Covid US: Five states will bear the brunt of the Indian Delta variant in the coming weeks as the number of cases increases
In five US states that are currently experiencing a large increase in COVID-19 cases, deaths could also rise in the coming weeks.
Nationally, cases have increased by nearly 30 percent as the Indian ‘Delta’ variety continues to spread, with most concentrations in the south and west of the mountains.
In Arkansas, Florida, Louisiana, Missouri and Nevada, the number of infections from the virus has risen by as much as 98 percent in the past 14 days, and the number of hospitalizations is also rising.
But a doctor told CNN that he predicts states will also suffer a “surprising number of deaths” in the near future, as fatalities tend to be a lagging indicator.
In Missouri, the current US epicenter, the seven-day average of cases has risen from 822 a day two weeks ago to 1,631, a 98% increase
In Arkansas, the number of new coronavirus cases has risen 47% in the past two weeks from an average of 402 cases per day to 591 per day
“In places like Missouri, where ICUs are full, you’re going to see a surprising amount of deaths,” Dr. Jonathan Reiner, a professor of medicine and surgery at the George Washington University School of Medicine & Health Science, told CNN on Sunday.
Missouri remains the country’s COVID-19 epicenter, with cases and hospitalizations continuing to rise.
Mercy Health Springfield, the largest hospital in southwest Missouri, was overwhelmed last week after a major wave of cases.
At one point, the hospital ran out of ventilators this weekend.
Reiner told CNN that spikes in COVID-19 cases usually lead to a rise in the death rate three to four weeks later.
“We’re going to see an increase in mortality in this country,” he said.
CoxHealth Springfield, another hospital in the area, even had to transfer patients elsewhere to accommodate a surge at their hospital.
The federal government has offered aid to Springfield, Sending a COVID-19 peak team to the region to assist the hospitals there.
The Delta variant – a highly contagious strain of the virus that originated in India – is largely responsible for the wave action.
The number of new cases in Missouri rose from an average of 822 a day two weeks ago to 1,631 on Sunday, a 98 percent increase, according to a Johns Hopkins analysis by DailyMail.com.
An estimated 97 percent of active cases are in the state of the Delta variant.
In Arkansas — another state ravaged by the variant — data from Johns Hopkins shows that the number of new cases has increased by 47 percent from an average of 402 reported per day to 591 per day
More than 70 percent of active cases in Arkansas are of the Delta variant.
After months of declining trend despite minor restrictions, Florida COVID cases have doubled in the past month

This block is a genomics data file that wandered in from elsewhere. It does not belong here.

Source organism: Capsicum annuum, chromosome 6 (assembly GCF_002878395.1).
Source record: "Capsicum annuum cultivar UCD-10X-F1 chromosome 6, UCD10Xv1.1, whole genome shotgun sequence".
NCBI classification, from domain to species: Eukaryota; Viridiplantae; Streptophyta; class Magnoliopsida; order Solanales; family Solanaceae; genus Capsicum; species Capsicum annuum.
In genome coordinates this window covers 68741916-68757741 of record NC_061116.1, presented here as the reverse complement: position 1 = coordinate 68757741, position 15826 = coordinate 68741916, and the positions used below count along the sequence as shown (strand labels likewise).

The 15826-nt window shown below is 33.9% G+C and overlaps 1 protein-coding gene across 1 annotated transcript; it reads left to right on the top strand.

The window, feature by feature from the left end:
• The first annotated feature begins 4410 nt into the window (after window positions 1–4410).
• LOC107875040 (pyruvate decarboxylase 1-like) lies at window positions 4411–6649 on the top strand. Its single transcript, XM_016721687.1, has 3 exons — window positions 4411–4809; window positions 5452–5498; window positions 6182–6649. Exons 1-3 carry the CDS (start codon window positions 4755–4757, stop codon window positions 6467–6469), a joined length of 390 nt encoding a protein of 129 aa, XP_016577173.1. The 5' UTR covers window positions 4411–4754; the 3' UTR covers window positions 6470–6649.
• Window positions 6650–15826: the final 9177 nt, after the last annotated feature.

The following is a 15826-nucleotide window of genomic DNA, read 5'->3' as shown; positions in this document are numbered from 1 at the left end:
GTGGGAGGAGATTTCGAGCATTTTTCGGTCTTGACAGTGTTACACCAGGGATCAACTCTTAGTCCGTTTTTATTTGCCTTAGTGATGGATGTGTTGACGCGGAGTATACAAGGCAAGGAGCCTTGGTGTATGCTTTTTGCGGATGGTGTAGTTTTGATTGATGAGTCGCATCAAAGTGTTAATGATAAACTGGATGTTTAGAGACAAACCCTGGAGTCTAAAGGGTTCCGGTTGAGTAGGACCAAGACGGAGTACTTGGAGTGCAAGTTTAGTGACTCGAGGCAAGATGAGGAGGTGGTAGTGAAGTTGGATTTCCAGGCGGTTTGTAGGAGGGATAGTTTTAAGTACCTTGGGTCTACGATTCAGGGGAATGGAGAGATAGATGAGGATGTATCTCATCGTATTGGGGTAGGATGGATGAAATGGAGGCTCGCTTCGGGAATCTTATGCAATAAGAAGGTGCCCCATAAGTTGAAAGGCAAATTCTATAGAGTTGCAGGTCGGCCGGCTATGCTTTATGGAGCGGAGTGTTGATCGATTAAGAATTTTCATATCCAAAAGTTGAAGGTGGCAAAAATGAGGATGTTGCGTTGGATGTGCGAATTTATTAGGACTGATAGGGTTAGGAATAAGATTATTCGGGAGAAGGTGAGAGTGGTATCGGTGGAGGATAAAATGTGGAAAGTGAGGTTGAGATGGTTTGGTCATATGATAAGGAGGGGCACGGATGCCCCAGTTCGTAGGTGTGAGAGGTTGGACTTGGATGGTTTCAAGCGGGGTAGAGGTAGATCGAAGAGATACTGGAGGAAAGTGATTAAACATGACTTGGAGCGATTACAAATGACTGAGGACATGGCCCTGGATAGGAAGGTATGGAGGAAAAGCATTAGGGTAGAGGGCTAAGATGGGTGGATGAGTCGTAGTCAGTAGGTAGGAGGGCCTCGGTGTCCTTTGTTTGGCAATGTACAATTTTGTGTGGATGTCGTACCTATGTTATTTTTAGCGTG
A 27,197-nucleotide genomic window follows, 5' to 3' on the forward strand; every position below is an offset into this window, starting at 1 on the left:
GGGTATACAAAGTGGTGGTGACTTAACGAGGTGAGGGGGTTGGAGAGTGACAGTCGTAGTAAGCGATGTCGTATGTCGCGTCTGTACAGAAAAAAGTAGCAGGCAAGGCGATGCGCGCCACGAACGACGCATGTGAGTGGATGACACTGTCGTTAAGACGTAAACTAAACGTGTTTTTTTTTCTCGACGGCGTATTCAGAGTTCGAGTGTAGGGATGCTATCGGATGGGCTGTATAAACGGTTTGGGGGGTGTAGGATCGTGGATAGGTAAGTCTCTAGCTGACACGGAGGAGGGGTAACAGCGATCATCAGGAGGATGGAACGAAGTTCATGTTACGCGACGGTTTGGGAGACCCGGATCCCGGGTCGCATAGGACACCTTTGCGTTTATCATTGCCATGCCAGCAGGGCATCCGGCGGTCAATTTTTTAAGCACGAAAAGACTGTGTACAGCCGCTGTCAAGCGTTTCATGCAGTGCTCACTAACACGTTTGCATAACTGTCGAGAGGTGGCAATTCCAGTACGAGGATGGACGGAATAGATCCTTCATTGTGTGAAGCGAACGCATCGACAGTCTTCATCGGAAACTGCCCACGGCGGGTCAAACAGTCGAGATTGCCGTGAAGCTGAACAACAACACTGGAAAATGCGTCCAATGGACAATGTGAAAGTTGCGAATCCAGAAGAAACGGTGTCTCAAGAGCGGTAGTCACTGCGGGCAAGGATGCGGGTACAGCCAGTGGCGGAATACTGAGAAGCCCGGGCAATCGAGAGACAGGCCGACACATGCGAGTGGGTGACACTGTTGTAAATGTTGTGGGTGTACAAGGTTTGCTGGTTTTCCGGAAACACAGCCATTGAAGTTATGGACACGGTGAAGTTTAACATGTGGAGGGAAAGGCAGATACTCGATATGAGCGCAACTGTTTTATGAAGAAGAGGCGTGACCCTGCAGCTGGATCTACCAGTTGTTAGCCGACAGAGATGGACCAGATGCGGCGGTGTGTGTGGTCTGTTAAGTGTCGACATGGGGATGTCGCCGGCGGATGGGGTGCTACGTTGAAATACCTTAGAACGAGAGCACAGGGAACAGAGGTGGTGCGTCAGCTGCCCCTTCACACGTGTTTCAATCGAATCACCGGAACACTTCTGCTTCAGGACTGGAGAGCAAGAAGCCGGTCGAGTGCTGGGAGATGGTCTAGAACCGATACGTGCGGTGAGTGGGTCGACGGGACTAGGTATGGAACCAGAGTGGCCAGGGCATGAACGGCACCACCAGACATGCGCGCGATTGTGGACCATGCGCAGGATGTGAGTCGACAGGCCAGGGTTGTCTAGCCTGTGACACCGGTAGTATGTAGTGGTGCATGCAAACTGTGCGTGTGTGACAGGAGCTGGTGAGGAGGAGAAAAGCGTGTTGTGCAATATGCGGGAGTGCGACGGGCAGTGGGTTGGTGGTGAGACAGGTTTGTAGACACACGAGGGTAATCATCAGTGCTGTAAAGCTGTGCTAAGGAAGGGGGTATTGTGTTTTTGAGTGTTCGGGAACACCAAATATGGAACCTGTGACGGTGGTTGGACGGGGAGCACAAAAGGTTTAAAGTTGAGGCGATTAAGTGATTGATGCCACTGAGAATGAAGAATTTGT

Florida, a state that previously defied the odds by maintaining relatively low cases despite limited COVID restrictions, also appears to be on the brink of an outbreak.
The number of cases has more than doubled in the past month, from 1,636 on June 11 to 3,392 on July 11 – a 107 percent increase.
Louisiana (92 percent increase over the past month) and Nevada (89 percent) have also experienced recent increases in the number of cases.
Louisiana suffers a spate of COVID cases as much of their population is unvaccinated
Nevada’s COVID situation has worsened in the past month, with cases doubling daily
However, some states are better equipped to handle potential COVID-19 spikes than others.
In Nevada and Florida, more than half of their populations are both at least partially vaccinated against COVID-19.
While they’re nowhere near herd immunity — with only 51 percent and 54 percent of vaccinated populations, respectively — controlling the statewide spikes is easier because so many people have some defenses against the virus.
Louisiana, on the other hand, struggled with its vaccine rollout, with only 39 percent having received at least one dose of a vaccine — the second lowest of any state.
Missouri, with 46 percent of the population at least partially vaccinated, and Arkansas with 43 percent also have low vaccination rates.
Because the country still has a large stock of vaccines, health officials still recommend anyone who can get vaccinated as soon as possible to protect themselves against the virus.
Reiner said nearly all COVID-19 deaths are “completely avoidable” now that vaccines are common and readily available.”
The vaccines we have work very well against this variant. It doesn’t have to be that way,” he told CNN.
In May, 99 percent of COVID-19 deaths in America were among those vaccinated.
Mercy Health — which includes Mercy Springfield in its hospital system — recently instituted a vaccine mandate for employees to counter the wave of cases in the state that are affecting their workforce.
Health officials have warned that as the Delta strain spreads, portions of unvaccinated Americans across the country will experience serious increases in cases, while areas with high vaccine rates will be little affected.
Nationally, cases and deaths are still much lower now than during huge peaks in the summer of 2020 and during the last holiday season, although they are ticking up.
In the past month, the number of new daily cases across the country jumped from 14,788 to 19,032 – a 28 percent increase.